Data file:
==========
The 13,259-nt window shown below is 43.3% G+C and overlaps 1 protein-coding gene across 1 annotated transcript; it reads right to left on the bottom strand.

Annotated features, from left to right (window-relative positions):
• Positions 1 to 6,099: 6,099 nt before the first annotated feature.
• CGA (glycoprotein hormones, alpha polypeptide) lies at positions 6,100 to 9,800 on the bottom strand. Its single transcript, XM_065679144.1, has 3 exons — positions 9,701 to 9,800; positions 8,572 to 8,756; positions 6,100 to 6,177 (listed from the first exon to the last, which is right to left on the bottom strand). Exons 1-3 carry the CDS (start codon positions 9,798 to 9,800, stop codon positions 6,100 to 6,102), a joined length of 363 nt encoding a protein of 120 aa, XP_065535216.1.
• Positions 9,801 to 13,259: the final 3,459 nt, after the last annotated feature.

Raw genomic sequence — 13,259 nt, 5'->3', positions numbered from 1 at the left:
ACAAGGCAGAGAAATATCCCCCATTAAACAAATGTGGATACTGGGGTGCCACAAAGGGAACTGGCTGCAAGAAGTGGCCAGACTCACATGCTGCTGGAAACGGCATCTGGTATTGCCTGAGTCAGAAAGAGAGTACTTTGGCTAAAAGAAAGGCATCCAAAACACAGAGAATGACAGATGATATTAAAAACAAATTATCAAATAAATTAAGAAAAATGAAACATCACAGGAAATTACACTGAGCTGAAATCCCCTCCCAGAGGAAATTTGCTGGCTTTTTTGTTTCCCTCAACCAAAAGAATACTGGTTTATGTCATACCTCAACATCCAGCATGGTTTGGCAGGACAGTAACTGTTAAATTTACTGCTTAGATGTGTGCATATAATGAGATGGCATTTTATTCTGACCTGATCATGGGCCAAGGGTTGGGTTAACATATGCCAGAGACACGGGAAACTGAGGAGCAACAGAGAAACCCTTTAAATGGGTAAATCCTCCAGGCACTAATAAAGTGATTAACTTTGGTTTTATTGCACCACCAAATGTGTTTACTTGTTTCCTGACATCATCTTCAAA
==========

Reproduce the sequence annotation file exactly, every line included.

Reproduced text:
The 13,259-nt window shown below is 43.3% G+C and overlaps 1 protein-coding gene across 1 annotated transcript; it reads right to left on the bottom strand.

Annotated features, from left to right (window-relative positions):
• Positions 1 to 6,099: 6,099 nt before the first annotated feature.
• CGA (glycoprotein hormones, alpha polypeptide) lies at positions 6,100 to 9,800 on the bottom strand. Its single transcript, XM_065679144.1, has 3 exons — positions 9,701 to 9,800; positions 8,572 to 8,756; positions 6,100 to 6,177 (listed from the first exon to the last, which is right to left on the bottom strand). Exons 1-3 carry the CDS (start codon positions 9,798 to 9,800, stop codon positions 6,100 to 6,102), a joined length of 363 nt encoding a protein of 120 aa, XP_065535216.1.
• Positions 9,801 to 13,259: the final 3,459 nt, after the last annotated feature.

Raw genomic sequence — 13,259 nt, 5'->3', positions numbered from 1 at the left:
ACAAGGCAGAGAAATATCCCCCATTAAACAAATGTGGATACTGGGGTGCCACAAAGGGAACTGGCTGCAAGAAGTGGCCAGACTCACATGCTGCTGGAAACGGCATCTGGTATTGCCTGAGTCAGAAAGAGAGTACTTTGGCTAAAAGAAAGGCATCCAAAACACAGAGAATGACAGATGATATTAAAAACAAATTATCAAATAAATTAAGAAAAATGAAACATCACAGGAAATTACACTGAGCTGAAATCCCCTCCCAGAGGAAATTTGCTGGCTTTTTTGTTTCCCTCAACCAAAAGAATACTGGTTTATGTCATACCTCAACATCCAGCATGGTTTGGCAGGACAGTAACTGTTAAATTTACTGCTTAGATGTGTGCATATAATGAGATGGCATTTTATTCTGACCTGATCATGGGCCAAGGGTTGGGTTAACATATGCCAGAGACACGGGAAACTGAGGAGCAACAGAGAAACCCTTTAAATGGGTAAATCCTCCAGGCACTAATAAAGTGATTAACTTTGGTTTTATTGCACCACCAAATGTGTTTACTTGTTTCCTGACATCATCTTCAAA